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CIDER: Crowd-based Intelligent Design of EnviRonment

PGR-P-667

Key facts

Type of research degree
PhD
Application deadline
Friday 17 April 2020
Project start date
Thursday 1 October 2020
Country eligibility
UK and EU
Funding
Competition funded
Source of funding
Research council
Supervisors
Dr Ornella Iuorio and Dr He Wang
Schools
School of Civil Engineering, School of Computing
<h2 class="heading hide-accessible">Summary</h2>

Have you ever felt that a space is too crowded? Not only you, the designers, policy-makers and space managers constantly try to avoid it too. However, this is very difficult.

<h2 class="heading hide-accessible">Full description</h2>

<p>The large population of the area leads to transportation systems often running over capacity, putting managers, operators and transport planners under pressure to ensure that overcrowding does not endanger the safety of passengers and that vital transport links do not break down due to crowd congestion. Understanding crowd interactions with the environment is not only a necessity for crowd management and design of public spaces (airports, stations, etc.) but also vital in planning events with many attendees such as the sports event. Poor management may lead to tragic results. Hence, how crowds react to such events directly should influence the design and management of spaces. &nbsp;Unfortunately, there is a lack of automation, preventing this promising technique to be used in real-life scenarios.&nbsp;</p> <p>The automation issue breaks the space life-cycle (Design-Construction-Daily Management). Previously, tools have been developed for crowd simulation and environment design mostly separately. Extensive manual work is required when attempting to use the tools together. The users need to fix one factor (environment design or crowd) and change the other, e.g. after developing an environment layout, manually run crowd simulations to verify the design. If any factors on either side change, the whole process needs to be started again. This prevents full explorations of possible scenarios and designs. The PhD project aims to build the first a platform based Artificial Intelligence which comes with a crowd behaviour predictor that predicts how crowds use the space in new environments and an algorithm which can improve space designs automatically.</p>

<h2 class="heading">How to apply</h2>

<p>Formal applications for research degree study should be made online through the&nbsp;<a href="http://www.leeds.ac.uk/rsa/prospective_students/apply/I_want_to_apply.html">University&#39;s website</a>. Please state clearly in the research information section&nbsp;that the research degree you wish to be considered for is &ldquo;CIDER: Crowd-based Intelligent Design of EnviRonment&rdquo; as well as&nbsp;<a href="https://eps.leeds.ac.uk/computing/staff/868/dr-he-wang">Dr He Wang</a>&nbsp;as your proposed supervisor.</p> <p>If English is not your first language, you must provide evidence that you meet the University&#39;s minimum English language requirements (below).</p> <p><em>We welcome applications from all suitably-qualified candidates, but UK black and minority ethnic (BME) researchers are currently under-represented in our Postgraduate Research community, and we would therefore particularly encourage applications from UK BME candidates. All scholarships will be awarded on the basis of merit.</em></p>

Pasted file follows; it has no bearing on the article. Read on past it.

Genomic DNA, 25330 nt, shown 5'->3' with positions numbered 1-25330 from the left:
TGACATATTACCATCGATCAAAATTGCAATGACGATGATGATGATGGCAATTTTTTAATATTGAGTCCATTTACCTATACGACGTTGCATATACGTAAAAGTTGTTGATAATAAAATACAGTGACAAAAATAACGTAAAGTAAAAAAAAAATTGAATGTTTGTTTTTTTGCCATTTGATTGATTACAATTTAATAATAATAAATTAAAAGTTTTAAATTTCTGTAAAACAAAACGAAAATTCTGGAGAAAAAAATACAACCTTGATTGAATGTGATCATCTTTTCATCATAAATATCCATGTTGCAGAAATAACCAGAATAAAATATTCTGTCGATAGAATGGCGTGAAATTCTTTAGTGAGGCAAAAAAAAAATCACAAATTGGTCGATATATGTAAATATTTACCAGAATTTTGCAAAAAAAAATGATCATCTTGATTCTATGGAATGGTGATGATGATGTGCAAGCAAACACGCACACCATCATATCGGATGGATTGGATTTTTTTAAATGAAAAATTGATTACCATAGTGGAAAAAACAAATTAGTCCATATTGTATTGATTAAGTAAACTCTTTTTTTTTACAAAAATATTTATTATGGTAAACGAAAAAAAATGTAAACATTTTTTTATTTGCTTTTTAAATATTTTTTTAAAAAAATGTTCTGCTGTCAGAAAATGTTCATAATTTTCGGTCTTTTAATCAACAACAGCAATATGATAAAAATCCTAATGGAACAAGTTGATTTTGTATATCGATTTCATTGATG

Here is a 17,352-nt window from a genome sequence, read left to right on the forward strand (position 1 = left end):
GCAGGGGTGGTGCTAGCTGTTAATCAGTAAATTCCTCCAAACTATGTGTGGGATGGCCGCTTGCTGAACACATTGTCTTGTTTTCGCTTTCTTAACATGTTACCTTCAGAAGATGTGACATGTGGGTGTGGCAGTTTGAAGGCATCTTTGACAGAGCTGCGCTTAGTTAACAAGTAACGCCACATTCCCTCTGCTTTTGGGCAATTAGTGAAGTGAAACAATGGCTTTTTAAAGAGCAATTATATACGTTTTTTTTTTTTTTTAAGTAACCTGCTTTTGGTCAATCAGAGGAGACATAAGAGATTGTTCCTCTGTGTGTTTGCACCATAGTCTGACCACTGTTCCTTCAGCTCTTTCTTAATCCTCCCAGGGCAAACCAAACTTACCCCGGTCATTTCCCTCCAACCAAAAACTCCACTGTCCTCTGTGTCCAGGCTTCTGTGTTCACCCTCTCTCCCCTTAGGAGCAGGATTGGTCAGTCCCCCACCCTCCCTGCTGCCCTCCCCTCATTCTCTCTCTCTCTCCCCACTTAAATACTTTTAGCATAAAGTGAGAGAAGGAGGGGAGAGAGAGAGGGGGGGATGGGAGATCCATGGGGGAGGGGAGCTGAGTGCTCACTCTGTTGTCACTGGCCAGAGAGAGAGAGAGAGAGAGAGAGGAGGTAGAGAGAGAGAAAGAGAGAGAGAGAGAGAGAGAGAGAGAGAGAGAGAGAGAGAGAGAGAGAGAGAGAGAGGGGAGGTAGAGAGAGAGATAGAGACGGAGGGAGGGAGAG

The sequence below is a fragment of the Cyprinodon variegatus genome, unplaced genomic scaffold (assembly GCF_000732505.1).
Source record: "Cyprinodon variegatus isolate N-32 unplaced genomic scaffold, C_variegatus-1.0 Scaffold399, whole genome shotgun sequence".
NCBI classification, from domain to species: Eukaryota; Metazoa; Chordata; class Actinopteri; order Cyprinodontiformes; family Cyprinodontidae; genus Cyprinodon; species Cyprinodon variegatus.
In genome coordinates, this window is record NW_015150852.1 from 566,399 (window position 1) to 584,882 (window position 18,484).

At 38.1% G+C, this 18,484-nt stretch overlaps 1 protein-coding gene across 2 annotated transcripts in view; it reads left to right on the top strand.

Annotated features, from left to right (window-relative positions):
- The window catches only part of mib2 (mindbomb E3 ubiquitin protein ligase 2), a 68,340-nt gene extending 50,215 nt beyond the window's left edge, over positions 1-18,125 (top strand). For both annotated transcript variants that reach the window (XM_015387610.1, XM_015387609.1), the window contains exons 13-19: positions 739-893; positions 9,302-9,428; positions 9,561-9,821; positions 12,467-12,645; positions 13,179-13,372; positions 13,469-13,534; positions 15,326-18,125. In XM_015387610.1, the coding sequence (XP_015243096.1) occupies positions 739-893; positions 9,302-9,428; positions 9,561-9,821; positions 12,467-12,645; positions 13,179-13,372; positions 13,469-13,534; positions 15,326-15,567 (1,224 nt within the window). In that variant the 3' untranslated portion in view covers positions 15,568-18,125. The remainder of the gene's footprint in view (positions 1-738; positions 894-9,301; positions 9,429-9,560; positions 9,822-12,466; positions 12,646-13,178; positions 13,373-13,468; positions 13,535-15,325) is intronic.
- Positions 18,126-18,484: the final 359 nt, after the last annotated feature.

<h2 class="heading heading--sm">Entry requirements</h2>

Applicants to research degree programmes should normally have at least a first class or an upper second class British Bachelors Honours degree (or equivalent) in an appropriate discipline. The criteria for entry for some research degrees may be higher, for example, several faculties, also require a Masters degree. Applicants are advised to check with the relevant School prior to making an application. Applicants who are uncertain about the requirements for a particular research degree are advised to contact the School or Graduate School prior to making an application.

<h2 class="heading heading--sm">English language requirements</h2>

The minimum English language entry requirement for research postgraduate research study is an IELTS of 6.0 overall with at least 5.5 in each component (reading, writing, listening and speaking) or equivalent. The test must be dated within two years of the start date of the course in order to be valid.

<h2 class="heading">Funding on offer</h2>

<p><strong>UK/EU</strong> &ndash;&nbsp;Engineering &amp; Physical Sciences Research Council Studentship&nbsp;for 3.5 years. A full standard studentship consists of academic fees (&pound;4,600 in Session 2020/21), together with a maintenance grant (&pound;15,009 in Session 2019/20) paid at standard Research Council rates. UK applicants will be eligible for a full award paying tuition fees and maintenance. European Union applicants will be eligible for an award paying tuition fees only, except in exceptional circumstances, or where residency has been established for more than 3 years prior to the start of the course.&nbsp;&nbsp;Funding is awarded on a competitive basis.</p>

<h2 class="heading">Contact details</h2>

<p>For further information regarding the application procedure, please contact Doctoral College Admissions,<br /> e: <a href="mailto:phd@engineering.leeds.ac.uk">phd@engineering.leeds.ac.uk</a>, t: +44 (0)113 343 5057.</p> <p>For further information regarding the project, please contact:<br /> Dr He Wang, e: <a href="mailto:h.e.wang@leeds.ac.uk">h.e.wang@leeds.ac.uk</a><br /> Dr Ornella Iuorio, e:&nbsp;<a href="mailto:o.luorio@leeds.ac.uk">o.iuorio@leeds.ac.uk</a></p>


<h3 class="heading heading--sm">Linked funding opportunities</h3>
<h3 class="heading heading--sm">Linked research areas</h3>